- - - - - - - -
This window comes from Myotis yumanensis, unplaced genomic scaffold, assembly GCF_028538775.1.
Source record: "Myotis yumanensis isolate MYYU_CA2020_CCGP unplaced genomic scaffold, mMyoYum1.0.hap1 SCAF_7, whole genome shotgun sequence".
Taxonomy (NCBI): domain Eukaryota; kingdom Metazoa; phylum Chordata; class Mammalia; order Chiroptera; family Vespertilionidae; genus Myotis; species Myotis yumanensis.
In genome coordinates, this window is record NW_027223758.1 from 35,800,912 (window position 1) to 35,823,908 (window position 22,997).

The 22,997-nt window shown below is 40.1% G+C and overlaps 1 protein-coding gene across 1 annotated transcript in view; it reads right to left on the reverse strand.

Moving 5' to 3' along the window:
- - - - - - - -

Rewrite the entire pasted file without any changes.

This window comes from Myotis yumanensis, unplaced genomic scaffold, assembly GCF_028538775.1.
Source record: "Myotis yumanensis isolate MYYU_CA2020_CCGP unplaced genomic scaffold, mMyoYum1.0.hap1 SCAF_7, whole genome shotgun sequence".
Taxonomy (NCBI): domain Eukaryota; kingdom Metazoa; phylum Chordata; class Mammalia; order Chiroptera; family Vespertilionidae; genus Myotis; species Myotis yumanensis.
In genome coordinates, this window is record NW_027223758.1 from 35,800,912 (window position 1) to 35,823,908 (window position 22,997).

The 22,997-nt window shown below is 40.1% G+C and overlaps 1 protein-coding gene across 1 annotated transcript in view; it reads right to left on the reverse strand.

Moving 5' to 3' along the window: